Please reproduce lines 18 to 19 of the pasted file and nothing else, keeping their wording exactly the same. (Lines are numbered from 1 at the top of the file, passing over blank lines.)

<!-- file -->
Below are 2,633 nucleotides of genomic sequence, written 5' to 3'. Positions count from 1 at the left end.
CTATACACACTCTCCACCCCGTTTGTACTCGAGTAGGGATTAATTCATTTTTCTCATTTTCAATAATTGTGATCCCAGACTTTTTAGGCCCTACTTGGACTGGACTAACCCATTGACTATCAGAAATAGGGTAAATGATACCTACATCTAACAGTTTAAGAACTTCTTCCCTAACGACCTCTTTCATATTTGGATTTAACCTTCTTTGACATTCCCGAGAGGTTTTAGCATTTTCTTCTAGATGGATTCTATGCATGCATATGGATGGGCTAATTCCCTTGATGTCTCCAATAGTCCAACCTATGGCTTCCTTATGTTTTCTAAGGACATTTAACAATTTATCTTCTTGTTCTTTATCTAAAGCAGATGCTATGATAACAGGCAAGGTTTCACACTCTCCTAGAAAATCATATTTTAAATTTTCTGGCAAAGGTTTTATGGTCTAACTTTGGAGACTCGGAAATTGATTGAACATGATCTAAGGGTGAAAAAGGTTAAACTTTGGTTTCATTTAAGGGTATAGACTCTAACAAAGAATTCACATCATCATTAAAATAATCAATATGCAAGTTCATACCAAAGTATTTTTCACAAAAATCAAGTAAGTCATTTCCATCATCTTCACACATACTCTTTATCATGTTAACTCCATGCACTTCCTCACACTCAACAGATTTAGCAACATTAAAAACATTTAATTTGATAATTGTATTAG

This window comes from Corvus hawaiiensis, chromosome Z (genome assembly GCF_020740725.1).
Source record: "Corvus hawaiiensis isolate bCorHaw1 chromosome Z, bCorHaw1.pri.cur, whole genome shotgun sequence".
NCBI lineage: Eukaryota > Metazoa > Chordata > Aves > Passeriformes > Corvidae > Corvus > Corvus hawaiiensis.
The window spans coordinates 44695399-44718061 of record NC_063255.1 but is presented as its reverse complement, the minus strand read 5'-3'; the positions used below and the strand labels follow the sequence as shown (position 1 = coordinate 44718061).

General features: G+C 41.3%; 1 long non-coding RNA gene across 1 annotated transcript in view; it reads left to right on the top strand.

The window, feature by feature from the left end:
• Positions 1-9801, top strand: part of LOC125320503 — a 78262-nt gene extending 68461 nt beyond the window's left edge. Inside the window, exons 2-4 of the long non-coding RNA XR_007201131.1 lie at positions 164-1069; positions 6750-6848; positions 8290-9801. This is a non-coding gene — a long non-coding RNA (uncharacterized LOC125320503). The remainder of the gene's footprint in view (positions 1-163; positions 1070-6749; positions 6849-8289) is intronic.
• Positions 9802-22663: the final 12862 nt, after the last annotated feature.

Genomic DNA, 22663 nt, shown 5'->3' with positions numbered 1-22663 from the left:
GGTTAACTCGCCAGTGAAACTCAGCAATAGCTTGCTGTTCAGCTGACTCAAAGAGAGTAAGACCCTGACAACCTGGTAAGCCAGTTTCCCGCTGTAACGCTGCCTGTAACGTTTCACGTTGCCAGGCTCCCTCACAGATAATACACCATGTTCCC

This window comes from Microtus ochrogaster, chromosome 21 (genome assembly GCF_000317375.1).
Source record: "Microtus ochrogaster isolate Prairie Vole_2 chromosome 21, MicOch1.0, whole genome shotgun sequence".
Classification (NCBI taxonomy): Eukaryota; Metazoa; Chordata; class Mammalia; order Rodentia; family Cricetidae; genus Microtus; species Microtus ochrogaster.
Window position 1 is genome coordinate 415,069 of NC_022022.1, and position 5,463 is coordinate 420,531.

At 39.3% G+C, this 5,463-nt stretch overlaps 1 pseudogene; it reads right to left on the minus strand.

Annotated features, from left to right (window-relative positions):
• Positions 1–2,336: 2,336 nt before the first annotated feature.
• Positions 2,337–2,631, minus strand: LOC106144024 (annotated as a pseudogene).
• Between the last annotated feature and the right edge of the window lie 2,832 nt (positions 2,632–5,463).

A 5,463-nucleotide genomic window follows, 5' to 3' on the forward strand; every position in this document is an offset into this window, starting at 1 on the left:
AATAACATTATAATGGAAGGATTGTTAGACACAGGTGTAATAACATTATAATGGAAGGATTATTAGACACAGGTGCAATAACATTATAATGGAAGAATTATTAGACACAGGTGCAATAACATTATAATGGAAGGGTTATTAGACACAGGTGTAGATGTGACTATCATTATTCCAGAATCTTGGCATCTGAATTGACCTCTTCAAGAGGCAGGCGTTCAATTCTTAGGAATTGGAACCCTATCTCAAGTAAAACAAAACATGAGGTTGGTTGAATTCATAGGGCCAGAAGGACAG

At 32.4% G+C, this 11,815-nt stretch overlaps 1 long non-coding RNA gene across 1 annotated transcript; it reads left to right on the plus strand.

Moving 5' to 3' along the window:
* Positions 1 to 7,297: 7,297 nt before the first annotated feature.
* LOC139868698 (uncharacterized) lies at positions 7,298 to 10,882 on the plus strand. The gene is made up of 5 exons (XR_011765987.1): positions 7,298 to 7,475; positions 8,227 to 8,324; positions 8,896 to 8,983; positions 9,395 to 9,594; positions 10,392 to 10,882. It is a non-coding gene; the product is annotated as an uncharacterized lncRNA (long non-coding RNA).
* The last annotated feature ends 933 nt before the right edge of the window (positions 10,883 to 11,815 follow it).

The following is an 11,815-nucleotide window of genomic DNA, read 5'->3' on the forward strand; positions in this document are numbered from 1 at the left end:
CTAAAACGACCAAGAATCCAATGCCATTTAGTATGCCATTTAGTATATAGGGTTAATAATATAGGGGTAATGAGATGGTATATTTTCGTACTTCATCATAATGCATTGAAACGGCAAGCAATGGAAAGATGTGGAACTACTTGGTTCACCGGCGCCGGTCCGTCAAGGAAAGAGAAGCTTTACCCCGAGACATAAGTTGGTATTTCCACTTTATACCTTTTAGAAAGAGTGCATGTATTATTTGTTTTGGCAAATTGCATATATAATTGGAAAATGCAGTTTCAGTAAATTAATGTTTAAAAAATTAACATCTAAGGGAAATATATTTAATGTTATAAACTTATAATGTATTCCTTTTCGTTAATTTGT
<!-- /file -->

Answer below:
Annotated features, from left to right (window-relative positions):
• Positions 1–2,336: 2,336 nt before the first annotated feature.